Subtraction by addition

05 June, 2017

Jan Warren sings the praises of properly made, flavourful rum.

Once upon a time, some brave soul in the Caribbean decided that his industrial waste could be turned into a cash crop. Maybe the sun had gotten to him. Maybe the heat had cooked his brain, but he was convinced that the foul smelling muck left over after boiling cane juice to make crystallised sugar could be fermented, and the resulting liquid distilled into a purer liquid, high in alcohol.

Greek alchemists were using the process of distillation as early as the first century AD, with the Chinese on basically a parallel timeline. We see the alembic as early as the third century, but it takes almost another thousand years for some intrepid Italians at the University of Salerno to make alcohol proper, again, with the Chinese perhaps independently on the same path. We first see a reference to ‘burned water’ served as a beverage in Germany in the 15th century, but it is likely that both Germany and Ireland were serving potent distillates as early as the 12th century.

The tradition of fermenting sugar cane juice into a wine or beer-like liquid came down from Chinese and Indian antiquity, and when the technique of distillation caught hold in the world, you can bet that any and all fermented liquids were passed through an alembic, somewhere. We don’t know exactly where fermented cane juice or molasses was first distilled, but you can be pretty sure it was in the new world, and likely either Brazil or Barbados. By the mid 17th century, rum was beginning to be made as far north as Staten Island and Boston. The world caught fire with the desire for rum. Why? Because the liquid, squeezed out of properly grown cane, artfully fermented with wild yeast, batch distilled in pots or small columns, and carefully aged (and sometimes blended), is as quaffable as the finest whiskies, mezcals, and eaux de vie.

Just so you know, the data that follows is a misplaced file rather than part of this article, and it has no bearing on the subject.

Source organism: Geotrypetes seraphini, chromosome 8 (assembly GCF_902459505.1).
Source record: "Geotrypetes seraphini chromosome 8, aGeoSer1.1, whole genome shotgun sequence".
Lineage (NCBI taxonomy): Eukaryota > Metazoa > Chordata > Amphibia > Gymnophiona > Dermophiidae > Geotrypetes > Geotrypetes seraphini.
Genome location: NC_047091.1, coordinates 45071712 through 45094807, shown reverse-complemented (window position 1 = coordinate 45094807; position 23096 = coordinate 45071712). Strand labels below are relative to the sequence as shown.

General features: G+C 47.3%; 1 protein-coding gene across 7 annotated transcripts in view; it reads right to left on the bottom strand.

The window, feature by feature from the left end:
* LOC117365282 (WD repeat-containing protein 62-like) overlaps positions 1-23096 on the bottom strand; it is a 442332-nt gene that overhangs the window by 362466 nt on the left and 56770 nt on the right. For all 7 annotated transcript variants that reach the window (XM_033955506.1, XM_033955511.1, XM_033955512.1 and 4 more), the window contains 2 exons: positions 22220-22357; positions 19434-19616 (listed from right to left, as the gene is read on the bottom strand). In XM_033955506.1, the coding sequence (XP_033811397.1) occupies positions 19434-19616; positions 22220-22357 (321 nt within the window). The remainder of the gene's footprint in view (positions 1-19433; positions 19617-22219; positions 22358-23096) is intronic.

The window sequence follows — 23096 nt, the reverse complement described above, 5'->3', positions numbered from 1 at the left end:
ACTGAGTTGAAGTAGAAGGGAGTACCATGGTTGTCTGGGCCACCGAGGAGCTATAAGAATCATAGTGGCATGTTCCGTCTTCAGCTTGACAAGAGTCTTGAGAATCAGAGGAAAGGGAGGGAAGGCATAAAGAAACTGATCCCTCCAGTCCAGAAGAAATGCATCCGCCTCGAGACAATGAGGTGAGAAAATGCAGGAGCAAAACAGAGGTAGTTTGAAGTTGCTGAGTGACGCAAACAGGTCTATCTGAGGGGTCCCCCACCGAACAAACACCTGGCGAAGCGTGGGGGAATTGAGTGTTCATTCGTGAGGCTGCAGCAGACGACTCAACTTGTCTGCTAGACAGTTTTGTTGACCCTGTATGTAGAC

Admittedly, and my fiancée will confirm, I spend a little too much time on social media, and the internet in general, trying to learn as much as I can about various types of alcohol. I’ve always been fascinated by the history of rum, as that story is directly tied to the saddest and most shameful segments of my country’s own.

In my learning process, I’ve been lucky enough to stumble on to Richard Seale. In the early days of my crush on rum, I travelled to Barbados, and while I was there, happened on to a bottle of rum in the shape of a crumpled leather bag. I thought it was interesting, and I bought it. The liquid inside was the best rum I had ever had. It wasn’t close. I really had only been familiar with the lighter and more commercially available Spanish style rums, and the depth of flavour in that bottle wowed me. It was called RL Seale and I was awestruck.

I’ve been lucky enough to read a lot of stuff written by Richard Seale, and one of his constant mantras is that rum should be made the right way. That means not continuously distilled in industrial facilities that produce a neutral liquid upwards of 90% alcohol. That means not tossed into barrels with actual sherry left in them so as to flavour the rum. That means not adding sugar syrup in the blending process. I’m a bartender. I make a damn good cocktail, and I’d prefer to use spirit that doesn’t come pre-mixed with sweetener.

There are rums out there that have been lab tested and shown to have up to 98g/l of sugar. For a little reference, Coca-Cola comes in at 108g/l. I’d have to believe that adding that much sweetness must take away from the actual flavour of the distillate.

For my part, I’m just happy that people are out there making rum that I think is delicious, and with methods that can be considered traditional and authentic. The market for more neutral rums won’t be going away anytime soon, but the market for flavourful liquid with an honest method behind it is expanding rapidly in Europe, and coming to America soon. Thank you Mr. Seale!





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Hamish Smith

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